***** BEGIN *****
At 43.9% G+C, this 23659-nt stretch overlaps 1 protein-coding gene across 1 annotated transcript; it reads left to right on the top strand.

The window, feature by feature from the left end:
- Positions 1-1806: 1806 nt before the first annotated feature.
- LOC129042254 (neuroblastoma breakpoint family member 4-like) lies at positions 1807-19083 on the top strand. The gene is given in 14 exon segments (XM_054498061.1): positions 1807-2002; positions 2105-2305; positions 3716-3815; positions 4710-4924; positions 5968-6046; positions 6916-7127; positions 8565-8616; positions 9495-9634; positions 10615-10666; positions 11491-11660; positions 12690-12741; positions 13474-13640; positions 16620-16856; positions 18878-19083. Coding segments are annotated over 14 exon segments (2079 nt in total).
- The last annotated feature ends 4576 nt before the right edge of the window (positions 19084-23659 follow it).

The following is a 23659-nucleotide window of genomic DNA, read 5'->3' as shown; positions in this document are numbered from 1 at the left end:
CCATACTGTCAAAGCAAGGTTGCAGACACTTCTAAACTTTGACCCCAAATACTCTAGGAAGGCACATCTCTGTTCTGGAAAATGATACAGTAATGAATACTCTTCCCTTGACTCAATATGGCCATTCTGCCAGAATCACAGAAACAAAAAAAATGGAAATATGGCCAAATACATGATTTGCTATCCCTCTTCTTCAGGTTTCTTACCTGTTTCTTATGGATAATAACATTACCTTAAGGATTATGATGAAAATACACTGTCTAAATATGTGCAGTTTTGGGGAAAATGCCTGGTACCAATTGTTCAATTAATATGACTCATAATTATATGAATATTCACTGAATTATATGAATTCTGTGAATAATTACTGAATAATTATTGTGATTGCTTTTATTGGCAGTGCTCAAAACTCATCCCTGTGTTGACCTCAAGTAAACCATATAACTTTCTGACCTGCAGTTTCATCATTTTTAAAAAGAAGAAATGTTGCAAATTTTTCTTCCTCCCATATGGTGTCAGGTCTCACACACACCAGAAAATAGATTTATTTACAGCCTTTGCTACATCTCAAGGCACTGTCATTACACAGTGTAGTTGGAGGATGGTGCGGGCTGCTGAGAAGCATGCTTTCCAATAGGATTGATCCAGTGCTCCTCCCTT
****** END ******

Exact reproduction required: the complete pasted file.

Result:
At 43.9% G+C, this 23659-nt stretch overlaps 1 protein-coding gene across 1 annotated transcript; it reads left to right on the top strand.

The window, feature by feature from the left end:
- Positions 1-1806: 1806 nt before the first annotated feature.
- LOC129042254 (neuroblastoma breakpoint family member 4-like) lies at positions 1807-19083 on the top strand. The gene is given in 14 exon segments (XM_054498061.1): positions 1807-2002; positions 2105-2305; positions 3716-3815; positions 4710-4924; positions 5968-6046; positions 6916-7127; positions 8565-8616; positions 9495-9634; positions 10615-10666; positions 11491-11660; positions 12690-12741; positions 13474-13640; positions 16620-16856; positions 18878-19083. Coding segments are annotated over 14 exon segments (2079 nt in total).
- The last annotated feature ends 4576 nt before the right edge of the window (positions 19084-23659 follow it).

The following is a 23659-nucleotide window of genomic DNA, read 5'->3' as shown; positions in this document are numbered from 1 at the left end:
CCATACTGTCAAAGCAAGGTTGCAGACACTTCTAAACTTTGACCCCAAATACTCTAGGAAGGCACATCTCTGTTCTGGAAAATGATACAGTAATGAATACTCTTCCCTTGACTCAATATGGCCATTCTGCCAGAATCACAGAAACAAAAAAAATGGAAATATGGCCAAATACATGATTTGCTATCCCTCTTCTTCAGGTTTCTTACCTGTTTCTTATGGATAATAACATTACCTTAAGGATTATGATGAAAATACACTGTCTAAATATGTGCAGTTTTGGGGAAAATGCCTGGTACCAATTGTTCAATTAATATGACTCATAATTATATGAATATTCACTGAATTATATGAATTCTGTGAATAATTACTGAATAATTATTGTGATTGCTTTTATTGGCAGTGCTCAAAACTCATCCCTGTGTTGACCTCAAGTAAACCATATAACTTTCTGACCTGCAGTTTCATCATTTTTAAAAAGAAGAAATGTTGCAAATTTTTCTTCCTCCCATATGGTGTCAGGTCTCACACACACCAGAAAATAGATTTATTTACAGCCTTTGCTACATCTCAAGGCACTGTCATTACACAGTGTAGTTGGAGGATGGTGCGGGCTGCTGAGAAGCATGCTTTCCAATAGGATTGATCCAGTGCTCCTCCCTT